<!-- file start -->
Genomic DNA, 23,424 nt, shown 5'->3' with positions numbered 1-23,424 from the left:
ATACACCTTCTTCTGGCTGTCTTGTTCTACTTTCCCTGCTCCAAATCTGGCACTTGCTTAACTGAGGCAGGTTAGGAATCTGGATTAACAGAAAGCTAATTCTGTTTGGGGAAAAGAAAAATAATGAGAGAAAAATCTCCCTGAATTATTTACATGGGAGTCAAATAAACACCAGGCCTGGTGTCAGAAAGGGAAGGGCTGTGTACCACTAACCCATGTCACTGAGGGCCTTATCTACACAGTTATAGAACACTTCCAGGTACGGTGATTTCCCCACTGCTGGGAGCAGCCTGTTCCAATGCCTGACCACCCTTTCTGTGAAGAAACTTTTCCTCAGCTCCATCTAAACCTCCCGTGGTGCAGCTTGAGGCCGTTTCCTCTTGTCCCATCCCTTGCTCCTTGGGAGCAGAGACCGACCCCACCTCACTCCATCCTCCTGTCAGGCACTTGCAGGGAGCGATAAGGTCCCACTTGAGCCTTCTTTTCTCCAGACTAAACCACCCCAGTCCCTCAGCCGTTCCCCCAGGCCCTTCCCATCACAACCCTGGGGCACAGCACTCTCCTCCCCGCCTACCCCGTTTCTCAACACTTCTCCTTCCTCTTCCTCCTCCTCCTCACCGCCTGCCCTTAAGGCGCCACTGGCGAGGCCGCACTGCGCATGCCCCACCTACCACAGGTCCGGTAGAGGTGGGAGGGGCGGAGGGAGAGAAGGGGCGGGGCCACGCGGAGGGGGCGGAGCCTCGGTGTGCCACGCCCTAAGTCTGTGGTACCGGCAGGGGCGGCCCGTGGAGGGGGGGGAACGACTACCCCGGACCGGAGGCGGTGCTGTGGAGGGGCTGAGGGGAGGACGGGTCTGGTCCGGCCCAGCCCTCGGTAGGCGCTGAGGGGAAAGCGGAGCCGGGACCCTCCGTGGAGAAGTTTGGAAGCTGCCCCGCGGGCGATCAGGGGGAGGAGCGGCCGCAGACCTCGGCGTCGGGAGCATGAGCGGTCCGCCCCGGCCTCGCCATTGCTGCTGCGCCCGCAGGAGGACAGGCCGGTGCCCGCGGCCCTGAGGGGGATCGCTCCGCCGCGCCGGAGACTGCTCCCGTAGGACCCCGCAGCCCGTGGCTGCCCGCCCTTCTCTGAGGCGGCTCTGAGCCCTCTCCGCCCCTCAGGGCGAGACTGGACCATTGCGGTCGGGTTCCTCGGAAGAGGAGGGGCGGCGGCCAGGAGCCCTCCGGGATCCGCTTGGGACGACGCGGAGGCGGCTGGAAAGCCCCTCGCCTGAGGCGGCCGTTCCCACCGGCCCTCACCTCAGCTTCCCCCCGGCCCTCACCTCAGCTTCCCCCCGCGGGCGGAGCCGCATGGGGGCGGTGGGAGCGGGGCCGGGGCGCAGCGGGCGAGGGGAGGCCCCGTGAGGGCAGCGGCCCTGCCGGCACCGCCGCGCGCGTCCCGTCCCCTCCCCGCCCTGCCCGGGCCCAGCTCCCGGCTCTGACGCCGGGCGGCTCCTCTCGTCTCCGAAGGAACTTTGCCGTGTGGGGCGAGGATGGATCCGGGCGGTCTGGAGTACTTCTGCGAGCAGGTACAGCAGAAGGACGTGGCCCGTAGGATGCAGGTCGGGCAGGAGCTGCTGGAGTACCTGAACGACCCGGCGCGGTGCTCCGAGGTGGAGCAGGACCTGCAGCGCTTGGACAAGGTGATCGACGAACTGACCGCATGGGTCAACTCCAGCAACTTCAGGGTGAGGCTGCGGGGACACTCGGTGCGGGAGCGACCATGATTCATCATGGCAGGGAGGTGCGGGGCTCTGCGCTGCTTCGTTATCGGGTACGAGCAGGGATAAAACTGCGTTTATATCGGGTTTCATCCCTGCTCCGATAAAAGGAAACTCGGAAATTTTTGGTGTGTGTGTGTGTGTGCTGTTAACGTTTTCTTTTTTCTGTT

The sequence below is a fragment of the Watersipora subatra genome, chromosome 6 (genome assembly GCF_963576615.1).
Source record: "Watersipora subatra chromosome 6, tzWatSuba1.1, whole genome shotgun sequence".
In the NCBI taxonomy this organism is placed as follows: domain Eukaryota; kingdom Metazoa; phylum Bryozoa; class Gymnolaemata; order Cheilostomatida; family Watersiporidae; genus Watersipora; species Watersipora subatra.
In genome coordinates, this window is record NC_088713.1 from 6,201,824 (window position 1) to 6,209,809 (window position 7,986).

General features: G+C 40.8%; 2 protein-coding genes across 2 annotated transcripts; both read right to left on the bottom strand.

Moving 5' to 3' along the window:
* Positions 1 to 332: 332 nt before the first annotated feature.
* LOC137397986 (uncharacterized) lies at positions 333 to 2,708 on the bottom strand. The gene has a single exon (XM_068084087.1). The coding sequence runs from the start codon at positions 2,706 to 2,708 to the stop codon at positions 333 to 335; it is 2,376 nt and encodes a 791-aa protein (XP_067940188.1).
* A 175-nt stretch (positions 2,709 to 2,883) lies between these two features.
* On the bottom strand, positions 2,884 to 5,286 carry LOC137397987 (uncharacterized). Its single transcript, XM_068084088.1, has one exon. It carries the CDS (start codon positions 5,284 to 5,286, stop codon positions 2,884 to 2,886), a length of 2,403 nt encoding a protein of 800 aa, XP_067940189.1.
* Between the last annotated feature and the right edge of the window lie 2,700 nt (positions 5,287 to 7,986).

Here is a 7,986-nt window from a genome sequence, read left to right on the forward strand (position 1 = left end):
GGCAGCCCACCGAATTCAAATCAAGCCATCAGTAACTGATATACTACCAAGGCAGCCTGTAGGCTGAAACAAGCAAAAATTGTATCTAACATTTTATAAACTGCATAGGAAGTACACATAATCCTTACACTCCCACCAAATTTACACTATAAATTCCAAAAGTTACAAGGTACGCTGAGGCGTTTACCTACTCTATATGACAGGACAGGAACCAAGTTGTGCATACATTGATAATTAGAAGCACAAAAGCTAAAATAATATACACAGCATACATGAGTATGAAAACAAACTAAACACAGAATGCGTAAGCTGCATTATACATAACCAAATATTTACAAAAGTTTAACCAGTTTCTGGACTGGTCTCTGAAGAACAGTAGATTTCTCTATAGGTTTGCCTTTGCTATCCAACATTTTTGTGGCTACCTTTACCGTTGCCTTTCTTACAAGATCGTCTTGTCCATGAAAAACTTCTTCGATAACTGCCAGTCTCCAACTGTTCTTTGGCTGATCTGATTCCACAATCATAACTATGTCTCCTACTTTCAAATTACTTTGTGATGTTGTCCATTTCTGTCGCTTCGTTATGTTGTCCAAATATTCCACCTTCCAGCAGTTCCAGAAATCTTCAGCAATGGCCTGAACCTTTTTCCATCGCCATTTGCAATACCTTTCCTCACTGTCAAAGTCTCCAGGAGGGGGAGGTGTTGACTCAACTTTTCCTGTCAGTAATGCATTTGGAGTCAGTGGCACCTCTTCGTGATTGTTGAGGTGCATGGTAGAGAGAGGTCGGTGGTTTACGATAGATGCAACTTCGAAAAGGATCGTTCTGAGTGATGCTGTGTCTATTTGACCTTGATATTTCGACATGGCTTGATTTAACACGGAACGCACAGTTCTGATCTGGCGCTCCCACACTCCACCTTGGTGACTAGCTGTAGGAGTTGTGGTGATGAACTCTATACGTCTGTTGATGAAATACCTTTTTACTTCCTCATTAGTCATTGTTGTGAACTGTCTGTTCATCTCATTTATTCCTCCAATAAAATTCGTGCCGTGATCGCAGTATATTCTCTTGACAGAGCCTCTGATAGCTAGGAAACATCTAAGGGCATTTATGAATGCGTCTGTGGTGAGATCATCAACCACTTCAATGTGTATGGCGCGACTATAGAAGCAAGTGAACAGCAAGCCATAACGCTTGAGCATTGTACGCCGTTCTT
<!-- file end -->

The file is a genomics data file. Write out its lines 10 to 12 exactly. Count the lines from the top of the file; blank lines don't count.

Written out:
* LOC137397986 (uncharacterized) lies at positions 333 to 2,708 on the bottom strand. The gene has a single exon (XM_068084087.1). The coding sequence runs from the start codon at positions 2,706 to 2,708 to the stop codon at positions 333 to 335; it is 2,376 nt and encodes a 791-aa protein (XP_067940188.1).
* A 175-nt stretch (positions 2,709 to 2,883) lies between these two features.
* On the bottom strand, positions 2,884 to 5,286 carry LOC137397987 (uncharacterized). Its single transcript, XM_068084088.1, has one exon. It carries the CDS (start codon positions 5,284 to 5,286, stop codon positions 2,884 to 2,886), a length of 2,403 nt encoding a protein of 800 aa, XP_067940189.1.